International Relations

Relations across the UK, Europe and globally are frequently changing, and have done so across our history. How these relations are recorded, monitored and treated are discussed in the collection of articles and podcasts here. The very concept of international relations is explored as are when boundaries and discussions between states and groups started to matter. What are the procedures, protocols and outcomes of a world according to the history of international relations are all under scrutiny?

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  • In Cold War Skies: NATO and Soviet Air Power, 1949-89

    Article

    In Cold War Skies: NATO and Soviet Air Power, 1949-89, Michael Napier, Osprey, 2020, 320p, £30-00. ISBN 978-1-4728-3688-5. This book will appeal to two separate audiences. At one level Michael Napier has provided in extraordinary detail the nature and development of air defence in the widest reaches of the European...

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  • Rome: City in Terror – The Nazi Occupation 1943-44

    Article

    Rome: City in Terror – The Nazi Occupation 1943-44, Victor Failmezger; Osprey Publishing, 2020, 496 pp, £25.00ISBN 978-1-4728-4128-5  Victor Failmezger has written a thorough and detailed narrative of the appalling conditions that existed in Rome in the period from the first Allied bombing of Rome in July 1943 to its liberation on...

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  • What difference has the opening (and closing) of archives after 1991 made to the historiography of the Cold War?

    Article

    Prior to the East European revolutions of 1989, and the collapse of the Soviet Union in 1991, commentators outside the region were largely reliant on printed material collected by specialist research libraries, informal rrangements with contacts ‘behind the iron curtain’, information that could be gleaned from visits to the region, and...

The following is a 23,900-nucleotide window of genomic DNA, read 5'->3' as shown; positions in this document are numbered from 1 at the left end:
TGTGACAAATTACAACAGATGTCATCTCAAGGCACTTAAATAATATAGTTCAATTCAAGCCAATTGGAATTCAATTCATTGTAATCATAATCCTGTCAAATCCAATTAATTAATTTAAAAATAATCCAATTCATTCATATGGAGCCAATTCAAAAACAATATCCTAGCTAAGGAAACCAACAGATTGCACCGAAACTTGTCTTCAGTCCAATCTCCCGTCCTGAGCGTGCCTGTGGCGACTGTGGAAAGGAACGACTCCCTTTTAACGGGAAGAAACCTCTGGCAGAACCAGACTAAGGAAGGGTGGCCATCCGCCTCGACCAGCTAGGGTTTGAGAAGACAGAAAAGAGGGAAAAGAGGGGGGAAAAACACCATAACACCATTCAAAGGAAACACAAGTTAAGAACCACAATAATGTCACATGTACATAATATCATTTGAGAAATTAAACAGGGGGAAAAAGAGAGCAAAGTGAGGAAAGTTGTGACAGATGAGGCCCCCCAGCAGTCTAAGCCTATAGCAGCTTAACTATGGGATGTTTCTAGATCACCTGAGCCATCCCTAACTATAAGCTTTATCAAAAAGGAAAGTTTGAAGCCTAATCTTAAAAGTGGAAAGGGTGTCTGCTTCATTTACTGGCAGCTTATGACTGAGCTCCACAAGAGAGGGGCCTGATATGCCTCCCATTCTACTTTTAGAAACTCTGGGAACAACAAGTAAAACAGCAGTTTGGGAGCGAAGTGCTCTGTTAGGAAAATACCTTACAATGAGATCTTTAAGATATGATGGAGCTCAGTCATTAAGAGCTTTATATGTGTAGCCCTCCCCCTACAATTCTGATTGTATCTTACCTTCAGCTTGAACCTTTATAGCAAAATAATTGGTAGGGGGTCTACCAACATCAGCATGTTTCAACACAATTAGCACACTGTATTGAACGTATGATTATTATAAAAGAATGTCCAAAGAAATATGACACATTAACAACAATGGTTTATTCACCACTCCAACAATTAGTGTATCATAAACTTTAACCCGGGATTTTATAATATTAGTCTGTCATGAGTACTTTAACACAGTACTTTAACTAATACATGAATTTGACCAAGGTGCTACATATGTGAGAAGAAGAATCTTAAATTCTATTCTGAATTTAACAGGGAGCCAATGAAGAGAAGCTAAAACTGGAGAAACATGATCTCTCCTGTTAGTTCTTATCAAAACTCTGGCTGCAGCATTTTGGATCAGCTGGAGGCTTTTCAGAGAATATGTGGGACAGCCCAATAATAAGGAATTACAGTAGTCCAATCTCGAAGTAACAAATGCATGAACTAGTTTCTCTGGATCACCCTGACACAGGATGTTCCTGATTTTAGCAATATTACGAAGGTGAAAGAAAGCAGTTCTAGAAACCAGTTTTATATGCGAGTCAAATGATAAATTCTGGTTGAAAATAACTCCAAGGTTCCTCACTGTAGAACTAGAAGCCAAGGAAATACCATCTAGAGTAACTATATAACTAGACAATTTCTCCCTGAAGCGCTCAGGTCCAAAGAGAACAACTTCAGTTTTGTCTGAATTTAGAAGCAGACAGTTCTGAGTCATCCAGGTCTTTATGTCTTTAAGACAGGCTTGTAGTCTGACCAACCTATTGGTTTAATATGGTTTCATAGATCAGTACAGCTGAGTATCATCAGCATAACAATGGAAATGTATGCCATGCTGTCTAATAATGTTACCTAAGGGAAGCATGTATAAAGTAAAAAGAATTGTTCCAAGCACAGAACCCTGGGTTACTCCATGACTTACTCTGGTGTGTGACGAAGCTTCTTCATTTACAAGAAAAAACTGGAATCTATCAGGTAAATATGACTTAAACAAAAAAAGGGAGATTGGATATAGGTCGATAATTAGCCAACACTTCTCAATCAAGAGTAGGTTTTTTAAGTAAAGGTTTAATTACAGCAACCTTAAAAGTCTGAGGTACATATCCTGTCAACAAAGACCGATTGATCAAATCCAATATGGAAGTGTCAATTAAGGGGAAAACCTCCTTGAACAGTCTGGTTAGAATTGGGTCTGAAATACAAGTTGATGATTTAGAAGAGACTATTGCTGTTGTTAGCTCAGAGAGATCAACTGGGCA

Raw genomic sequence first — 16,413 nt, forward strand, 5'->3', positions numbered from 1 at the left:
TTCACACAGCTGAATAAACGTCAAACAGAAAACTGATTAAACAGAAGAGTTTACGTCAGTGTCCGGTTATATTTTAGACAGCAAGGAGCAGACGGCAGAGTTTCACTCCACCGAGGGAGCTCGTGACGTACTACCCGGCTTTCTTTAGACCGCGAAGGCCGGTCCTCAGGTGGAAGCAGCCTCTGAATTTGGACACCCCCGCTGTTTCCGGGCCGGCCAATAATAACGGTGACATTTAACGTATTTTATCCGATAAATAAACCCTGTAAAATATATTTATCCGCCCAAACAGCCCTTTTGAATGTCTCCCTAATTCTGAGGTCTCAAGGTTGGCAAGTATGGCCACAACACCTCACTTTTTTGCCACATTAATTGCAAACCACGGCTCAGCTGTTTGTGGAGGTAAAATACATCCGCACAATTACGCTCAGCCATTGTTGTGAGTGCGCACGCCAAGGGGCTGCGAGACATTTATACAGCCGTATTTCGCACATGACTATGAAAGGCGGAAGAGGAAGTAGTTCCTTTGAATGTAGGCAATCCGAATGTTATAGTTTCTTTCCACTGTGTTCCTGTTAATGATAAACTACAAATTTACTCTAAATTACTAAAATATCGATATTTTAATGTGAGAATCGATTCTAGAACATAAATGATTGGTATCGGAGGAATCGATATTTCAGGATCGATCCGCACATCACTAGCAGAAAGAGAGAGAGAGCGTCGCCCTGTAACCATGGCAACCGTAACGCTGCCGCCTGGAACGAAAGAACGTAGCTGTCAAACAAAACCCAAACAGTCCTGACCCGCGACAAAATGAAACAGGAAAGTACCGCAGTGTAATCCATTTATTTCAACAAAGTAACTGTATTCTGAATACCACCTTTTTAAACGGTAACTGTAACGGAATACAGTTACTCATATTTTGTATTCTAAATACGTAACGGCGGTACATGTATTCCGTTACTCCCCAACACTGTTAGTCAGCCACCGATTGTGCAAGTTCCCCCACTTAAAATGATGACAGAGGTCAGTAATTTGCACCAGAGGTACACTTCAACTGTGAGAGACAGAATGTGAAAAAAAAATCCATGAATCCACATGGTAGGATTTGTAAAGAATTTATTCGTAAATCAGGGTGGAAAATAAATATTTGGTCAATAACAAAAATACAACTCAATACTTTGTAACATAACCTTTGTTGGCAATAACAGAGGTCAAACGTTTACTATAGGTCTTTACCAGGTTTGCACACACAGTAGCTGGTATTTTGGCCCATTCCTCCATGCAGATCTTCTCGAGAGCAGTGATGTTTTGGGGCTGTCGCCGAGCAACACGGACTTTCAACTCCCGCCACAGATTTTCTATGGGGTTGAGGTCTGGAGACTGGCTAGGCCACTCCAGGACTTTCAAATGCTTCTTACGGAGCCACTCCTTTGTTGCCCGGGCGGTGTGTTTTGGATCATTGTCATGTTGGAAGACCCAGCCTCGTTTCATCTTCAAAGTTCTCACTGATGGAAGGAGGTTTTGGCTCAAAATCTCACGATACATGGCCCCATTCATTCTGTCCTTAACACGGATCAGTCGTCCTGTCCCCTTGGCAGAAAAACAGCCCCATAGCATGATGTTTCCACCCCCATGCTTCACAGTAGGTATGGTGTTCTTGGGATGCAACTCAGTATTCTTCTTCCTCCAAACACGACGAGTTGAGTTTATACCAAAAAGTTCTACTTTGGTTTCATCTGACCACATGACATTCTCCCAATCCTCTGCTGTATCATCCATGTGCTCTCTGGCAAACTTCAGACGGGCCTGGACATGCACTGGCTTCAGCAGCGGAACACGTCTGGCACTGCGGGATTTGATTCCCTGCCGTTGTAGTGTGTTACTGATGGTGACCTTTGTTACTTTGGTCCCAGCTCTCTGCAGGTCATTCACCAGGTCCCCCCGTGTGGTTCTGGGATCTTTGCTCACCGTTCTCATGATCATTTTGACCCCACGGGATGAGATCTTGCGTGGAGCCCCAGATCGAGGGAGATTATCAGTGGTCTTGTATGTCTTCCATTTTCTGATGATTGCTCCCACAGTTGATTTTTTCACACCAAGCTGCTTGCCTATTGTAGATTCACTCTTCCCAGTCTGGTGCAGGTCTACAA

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  • Enduring Civilisation: cities and citizens in the ‘Aztec Empire’

    Article

    Katherine Bellamy explores the cities and citizens at the heart of the so-called ‘Aztec Empire’, a vast and complex network of distinct indigenous communities who endured despite Spanish colonisation. The term ‘civilisation’ is derived from the Latin, civilis (civil), and closely connected to civitas (city) and civis (citizen). The cities...

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  • What is interesting about the Cold War?

    Article

    Almost 30 years after the end of the Cold War, diversity is suddenly galvanising the field of scholarly research into the Cold War. As the historian Federico Romero has argued, older, simpler interpretations ‘seem to be giving way to a looser understanding of the Cold War as an era that encompassed...

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  • The Devil’s Bridge: The German Victory at Arnhem, 1944

    Article

    The Devil’s Bridge: The German Victory at Arnhem, 1944, Anthony Tucker-Jones, Osprey Publishing, 2020, 304p, £20-00. ISBN 978-1-4728-3986-2 The British view the events surrounding the bridge across the River Rhine at Arnhem in 1944 as an heroic attempt to accelerate the defeat of Nazi Germany, a view exaggerated in popular...